Ebola concerns continue to grow this week as two nurses who cared for an Ebola patient in Texas test positive for the virus. Hospitals, physician offices, clinics, emergency medical services (“EMS”), physical therapy offices and other health care providers, regardless of location, need to prepare now for a possible Ebola patient. Care for an Ebola patient will require meticulous attention to detail, oversight and monitoring and enhanced training.

  • As the virus extends beyond West Africa, consider expanding the CDC questionnaire’s scope to address other travel destinations and possible routes of exposure. Reports indicate that individuals with transmissible exposure to Ebola may have traveled using commercial modes of transit.  While transmission during air travel is very unlikely, a high index of suspicion is advisable.
  • Note that updated guidelines for PPE have been issued, including full body suits and hoods. Check now to ensure that adequate stocks are available to staff. Doctors Without Borders advocates use of even stricter PPE requirements and modified processes for cleaning spills to minimize risk of viral exposure.
  • Although it is not known, it is suspected that challenges in using PPE and changes in protocol contributed to the transfer of the virus to nurses. The CDC recommends appointing a Site Manager who oversees the putting on and taking off of PPE and the care provided in the isolation unit at all times. If you have not already done so, appoint a Site Manager. Your goal now should be preparation and education.
  • Consider identifying teams of caregivers that will be primarily responsible for caring for Ebola patients and providing time for those teams to practice putting on and taking off PPE and performing job duties in the PPE. It is not easy to remove PPE; practice is critical. Personnel are typically very hot and tired when leaving patient care activities, and errors in removal of PPE are easily made. During practice, ‘contaminate’ the PPE with safe substances, including sprays, to facilitate identification of inadvertent exposure as a learning method. Others who might also provide care or be exposed to contaminated body fluids or materials should also be given time to practice these skills.
  • Several hospitals are running Ebola drills to help prepare their personnel. Consider expanding this beyond the hospital and involving EMS and other agencies that might be involved. Call in your local public health department. Walk through the process of imposing quarantine on both willing and unwilling contacts. Does your public health agency have the authority for immediate quarantine, or is a court order required? If required in your state, involve your court system in the process that would be required for quarantine orders.
  • The CDC is providing more opportunities for health care providers to receive additional training, disseminate critical information and  get their questions answered by CDC experts. Plan on participating in the October 20 CDC and HHS joint conference call to discuss health care preparedness. On October 21, CDC will host a live event in New York City with the Partnership for Quality Care to educate frontline health care workers on Ebola. This event will be streamed live to hospitals across the country. Further information is available at www.cdc.gov/ebola.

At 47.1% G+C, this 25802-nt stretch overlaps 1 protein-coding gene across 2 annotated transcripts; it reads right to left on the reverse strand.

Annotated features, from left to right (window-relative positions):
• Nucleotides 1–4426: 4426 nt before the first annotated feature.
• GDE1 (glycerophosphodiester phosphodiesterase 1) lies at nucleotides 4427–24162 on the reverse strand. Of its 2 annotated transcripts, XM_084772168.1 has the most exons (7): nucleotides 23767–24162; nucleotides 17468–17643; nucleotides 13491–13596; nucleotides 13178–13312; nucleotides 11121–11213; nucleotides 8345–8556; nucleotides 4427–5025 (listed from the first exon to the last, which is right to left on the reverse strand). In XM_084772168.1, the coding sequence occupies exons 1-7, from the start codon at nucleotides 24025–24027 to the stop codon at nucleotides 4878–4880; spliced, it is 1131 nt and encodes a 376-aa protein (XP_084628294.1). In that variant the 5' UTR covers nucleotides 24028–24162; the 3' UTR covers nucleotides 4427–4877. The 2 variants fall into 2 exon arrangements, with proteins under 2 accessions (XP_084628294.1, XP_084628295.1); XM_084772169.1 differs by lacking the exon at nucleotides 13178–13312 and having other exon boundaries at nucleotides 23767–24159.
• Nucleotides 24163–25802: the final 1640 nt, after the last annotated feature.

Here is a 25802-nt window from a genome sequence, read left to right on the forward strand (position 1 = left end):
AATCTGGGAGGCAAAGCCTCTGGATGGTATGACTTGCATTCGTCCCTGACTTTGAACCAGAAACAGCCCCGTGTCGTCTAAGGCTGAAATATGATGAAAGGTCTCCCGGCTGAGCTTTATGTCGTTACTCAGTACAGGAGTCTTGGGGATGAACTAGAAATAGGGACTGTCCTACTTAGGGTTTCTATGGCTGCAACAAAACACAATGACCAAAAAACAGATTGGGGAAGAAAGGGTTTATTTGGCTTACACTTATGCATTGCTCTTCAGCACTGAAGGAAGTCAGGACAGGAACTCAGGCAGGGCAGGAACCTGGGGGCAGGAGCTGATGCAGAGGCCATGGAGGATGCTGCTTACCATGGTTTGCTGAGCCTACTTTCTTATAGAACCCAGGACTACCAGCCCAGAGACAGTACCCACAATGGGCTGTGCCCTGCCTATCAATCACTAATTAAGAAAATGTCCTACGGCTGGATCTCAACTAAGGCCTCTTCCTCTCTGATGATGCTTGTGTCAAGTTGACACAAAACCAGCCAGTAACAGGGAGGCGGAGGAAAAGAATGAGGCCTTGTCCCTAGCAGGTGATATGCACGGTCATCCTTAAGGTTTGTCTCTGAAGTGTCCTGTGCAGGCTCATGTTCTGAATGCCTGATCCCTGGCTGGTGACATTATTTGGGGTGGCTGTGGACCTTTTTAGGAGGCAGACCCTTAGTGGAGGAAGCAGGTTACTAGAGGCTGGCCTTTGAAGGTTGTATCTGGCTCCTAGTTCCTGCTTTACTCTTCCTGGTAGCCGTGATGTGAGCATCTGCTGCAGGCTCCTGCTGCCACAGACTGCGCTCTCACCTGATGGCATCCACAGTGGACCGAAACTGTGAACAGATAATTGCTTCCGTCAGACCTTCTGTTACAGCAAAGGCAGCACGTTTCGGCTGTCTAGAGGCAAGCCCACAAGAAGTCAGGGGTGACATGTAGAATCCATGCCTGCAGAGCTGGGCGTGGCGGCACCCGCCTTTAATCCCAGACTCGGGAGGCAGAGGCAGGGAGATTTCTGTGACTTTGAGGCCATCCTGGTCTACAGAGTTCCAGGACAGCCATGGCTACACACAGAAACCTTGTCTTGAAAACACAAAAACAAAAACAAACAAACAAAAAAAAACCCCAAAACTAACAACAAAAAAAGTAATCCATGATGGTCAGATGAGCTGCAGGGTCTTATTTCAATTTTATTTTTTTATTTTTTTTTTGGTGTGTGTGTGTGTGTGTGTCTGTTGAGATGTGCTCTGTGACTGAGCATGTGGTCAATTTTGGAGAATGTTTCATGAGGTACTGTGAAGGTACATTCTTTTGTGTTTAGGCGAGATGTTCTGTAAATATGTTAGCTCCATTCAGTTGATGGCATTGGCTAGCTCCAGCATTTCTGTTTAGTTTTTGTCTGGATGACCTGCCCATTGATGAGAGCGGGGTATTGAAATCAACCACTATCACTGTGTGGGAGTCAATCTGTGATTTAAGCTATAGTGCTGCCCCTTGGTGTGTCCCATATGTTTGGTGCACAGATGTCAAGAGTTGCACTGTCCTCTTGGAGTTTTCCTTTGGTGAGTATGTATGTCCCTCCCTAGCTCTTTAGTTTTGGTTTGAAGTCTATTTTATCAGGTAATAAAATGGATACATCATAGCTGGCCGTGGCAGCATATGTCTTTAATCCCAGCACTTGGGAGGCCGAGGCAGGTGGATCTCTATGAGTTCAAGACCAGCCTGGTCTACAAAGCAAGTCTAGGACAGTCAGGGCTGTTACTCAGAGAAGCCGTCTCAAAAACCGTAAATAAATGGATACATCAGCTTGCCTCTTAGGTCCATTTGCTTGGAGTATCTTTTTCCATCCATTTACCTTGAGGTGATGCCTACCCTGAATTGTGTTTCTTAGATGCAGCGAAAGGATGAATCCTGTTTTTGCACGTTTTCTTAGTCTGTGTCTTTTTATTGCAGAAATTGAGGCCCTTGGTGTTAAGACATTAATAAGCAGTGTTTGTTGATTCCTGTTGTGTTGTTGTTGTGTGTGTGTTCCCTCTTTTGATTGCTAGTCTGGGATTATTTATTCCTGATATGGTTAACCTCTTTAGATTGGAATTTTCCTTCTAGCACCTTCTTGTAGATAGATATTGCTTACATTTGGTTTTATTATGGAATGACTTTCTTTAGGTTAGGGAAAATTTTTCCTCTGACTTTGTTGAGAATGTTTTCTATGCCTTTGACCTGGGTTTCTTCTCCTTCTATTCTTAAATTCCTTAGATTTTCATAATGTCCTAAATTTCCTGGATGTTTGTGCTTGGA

• As employers, hospitals face unique concerns. Prudent hospital employers will start considering and planning for the following issues:
    • HIPAA - Remember to diligently maintain the privacy of patient health information. As mentioned in a previous Hall Render article, be prepared to audit the EMR for inappropriate access to medical records of Ebola patients (including “rule-out” patients). This is a great time for refresher training to remind employees that curiosity is not an acceptable reason for accessing patient information.
    • Americans with Disabilities Act - Remember the ADA imposes limitations on making medical inquiries of employees and that any employee medical information obtained must be kept confidential.  These and other concerns are addressed in a guidance document published several years ago by the U.S. Equal Employment Opportunity Commission entitled “Pandemic Preparedness In The Workplace And The Americans With Disabilities Act.”
    • Occupational Safety and Health Administration - Be prepared to deal with the possibility that some employees may refuse to treat certain patients or come to work at all.  Retaliating against employees who reasonably believe they are in imminent danger could violate OSHA.
    • National Labor Relations Act - Exercise caution before retaliating against employees who criticize the hospital or management for failing to provide safe working conditions.  Private employers covered by the NLRA must be aware that this could be considered protected activity by employees and could also be a rallying point for union organizing.
    • Constitutional Rights - Although governmental employers are not covered by the NLRA, their employees enjoy free speech protections under the First Amendment when they speak out about matters of public concern.  Be cautious before disciplining employees for this reason.